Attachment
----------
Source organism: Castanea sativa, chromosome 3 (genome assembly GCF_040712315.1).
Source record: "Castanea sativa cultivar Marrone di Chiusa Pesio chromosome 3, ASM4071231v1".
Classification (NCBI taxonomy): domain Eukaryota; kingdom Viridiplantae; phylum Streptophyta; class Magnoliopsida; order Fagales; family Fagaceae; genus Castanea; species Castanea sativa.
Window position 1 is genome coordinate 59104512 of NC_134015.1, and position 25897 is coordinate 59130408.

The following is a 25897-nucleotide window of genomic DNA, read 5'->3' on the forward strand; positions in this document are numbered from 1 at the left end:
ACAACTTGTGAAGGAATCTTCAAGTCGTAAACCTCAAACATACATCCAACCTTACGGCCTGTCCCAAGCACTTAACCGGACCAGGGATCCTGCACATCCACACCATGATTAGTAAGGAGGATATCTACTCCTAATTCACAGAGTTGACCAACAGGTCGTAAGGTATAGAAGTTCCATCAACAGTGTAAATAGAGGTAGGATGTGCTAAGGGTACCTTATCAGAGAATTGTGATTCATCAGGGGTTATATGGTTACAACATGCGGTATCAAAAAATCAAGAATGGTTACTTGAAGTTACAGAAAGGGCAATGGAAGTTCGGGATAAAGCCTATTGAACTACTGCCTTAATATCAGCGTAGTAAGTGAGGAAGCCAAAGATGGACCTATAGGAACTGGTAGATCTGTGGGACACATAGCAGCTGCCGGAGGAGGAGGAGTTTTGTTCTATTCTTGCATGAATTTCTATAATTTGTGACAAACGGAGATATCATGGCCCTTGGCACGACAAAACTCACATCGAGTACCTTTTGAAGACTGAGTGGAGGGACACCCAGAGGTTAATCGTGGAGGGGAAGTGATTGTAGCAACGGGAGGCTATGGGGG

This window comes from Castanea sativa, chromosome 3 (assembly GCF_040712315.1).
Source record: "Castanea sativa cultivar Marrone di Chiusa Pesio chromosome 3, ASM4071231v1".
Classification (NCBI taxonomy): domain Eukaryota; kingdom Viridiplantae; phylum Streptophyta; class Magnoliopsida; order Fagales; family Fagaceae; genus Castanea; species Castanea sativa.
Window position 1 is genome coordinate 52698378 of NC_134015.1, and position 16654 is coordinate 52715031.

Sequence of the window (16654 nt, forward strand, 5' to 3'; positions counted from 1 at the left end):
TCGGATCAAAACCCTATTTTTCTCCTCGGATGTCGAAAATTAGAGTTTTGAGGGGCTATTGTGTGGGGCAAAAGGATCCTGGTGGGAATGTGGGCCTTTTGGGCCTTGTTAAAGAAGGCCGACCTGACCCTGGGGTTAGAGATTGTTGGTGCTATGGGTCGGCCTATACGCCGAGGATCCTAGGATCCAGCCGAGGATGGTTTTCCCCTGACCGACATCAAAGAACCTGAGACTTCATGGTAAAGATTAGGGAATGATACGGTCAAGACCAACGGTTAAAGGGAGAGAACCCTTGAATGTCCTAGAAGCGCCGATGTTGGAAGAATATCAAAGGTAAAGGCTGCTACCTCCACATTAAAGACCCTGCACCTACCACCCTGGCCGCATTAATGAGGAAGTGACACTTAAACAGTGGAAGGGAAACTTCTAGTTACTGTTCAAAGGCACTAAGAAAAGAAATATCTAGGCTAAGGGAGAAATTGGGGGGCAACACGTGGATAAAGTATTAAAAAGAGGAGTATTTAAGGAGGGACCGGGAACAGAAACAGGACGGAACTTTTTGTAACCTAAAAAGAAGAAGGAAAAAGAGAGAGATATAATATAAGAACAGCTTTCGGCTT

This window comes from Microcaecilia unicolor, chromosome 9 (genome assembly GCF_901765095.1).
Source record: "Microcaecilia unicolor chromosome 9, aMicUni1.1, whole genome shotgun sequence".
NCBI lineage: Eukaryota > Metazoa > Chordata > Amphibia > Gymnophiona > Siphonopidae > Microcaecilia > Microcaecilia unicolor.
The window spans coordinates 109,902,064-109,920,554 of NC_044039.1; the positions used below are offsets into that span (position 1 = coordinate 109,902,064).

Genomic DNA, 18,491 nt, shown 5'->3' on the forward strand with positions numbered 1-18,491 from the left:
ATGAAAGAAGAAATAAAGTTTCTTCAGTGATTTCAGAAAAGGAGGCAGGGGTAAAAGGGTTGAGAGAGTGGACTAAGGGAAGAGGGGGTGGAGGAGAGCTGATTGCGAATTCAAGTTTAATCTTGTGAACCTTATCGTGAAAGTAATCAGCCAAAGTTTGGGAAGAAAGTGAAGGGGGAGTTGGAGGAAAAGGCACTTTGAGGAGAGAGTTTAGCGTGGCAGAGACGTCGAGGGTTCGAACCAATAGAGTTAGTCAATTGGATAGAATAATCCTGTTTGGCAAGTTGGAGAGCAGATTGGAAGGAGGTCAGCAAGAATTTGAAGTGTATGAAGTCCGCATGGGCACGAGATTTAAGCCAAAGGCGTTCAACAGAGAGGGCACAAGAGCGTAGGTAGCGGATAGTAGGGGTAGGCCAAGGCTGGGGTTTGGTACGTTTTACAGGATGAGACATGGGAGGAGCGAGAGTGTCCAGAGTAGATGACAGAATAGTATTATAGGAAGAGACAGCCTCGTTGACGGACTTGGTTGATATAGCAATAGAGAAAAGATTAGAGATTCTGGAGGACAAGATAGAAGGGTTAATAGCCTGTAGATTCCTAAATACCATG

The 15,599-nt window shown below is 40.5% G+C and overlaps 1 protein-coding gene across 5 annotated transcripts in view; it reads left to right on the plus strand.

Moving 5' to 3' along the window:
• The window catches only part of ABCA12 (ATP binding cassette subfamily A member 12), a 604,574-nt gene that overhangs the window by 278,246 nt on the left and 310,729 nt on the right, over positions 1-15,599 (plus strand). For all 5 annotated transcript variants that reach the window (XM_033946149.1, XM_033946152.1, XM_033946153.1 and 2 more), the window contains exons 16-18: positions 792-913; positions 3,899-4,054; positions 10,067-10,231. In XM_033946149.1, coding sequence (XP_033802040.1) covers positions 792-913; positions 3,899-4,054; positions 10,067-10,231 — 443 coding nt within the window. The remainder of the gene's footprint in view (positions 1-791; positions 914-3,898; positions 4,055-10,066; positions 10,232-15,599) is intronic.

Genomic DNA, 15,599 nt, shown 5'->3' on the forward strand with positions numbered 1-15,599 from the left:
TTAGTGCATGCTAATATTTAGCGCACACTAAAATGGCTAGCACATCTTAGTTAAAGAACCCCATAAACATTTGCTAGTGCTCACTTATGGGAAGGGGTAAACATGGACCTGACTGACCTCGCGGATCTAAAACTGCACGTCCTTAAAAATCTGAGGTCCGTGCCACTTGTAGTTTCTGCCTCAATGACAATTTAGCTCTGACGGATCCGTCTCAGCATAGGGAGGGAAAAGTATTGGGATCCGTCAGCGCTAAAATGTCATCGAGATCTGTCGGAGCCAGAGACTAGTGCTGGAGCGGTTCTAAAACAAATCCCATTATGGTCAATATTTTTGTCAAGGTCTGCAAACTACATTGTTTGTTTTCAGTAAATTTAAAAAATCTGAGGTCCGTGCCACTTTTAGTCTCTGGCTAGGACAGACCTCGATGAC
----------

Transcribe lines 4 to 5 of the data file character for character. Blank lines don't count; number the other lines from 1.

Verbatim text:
Window position 1 is genome coordinate 59104512 of NC_134015.1, and position 25897 is coordinate 59130408.

The following is a 25897-nucleotide window of genomic DNA, read 5'->3' on the forward strand; positions in this document are numbered from 1 at the left end: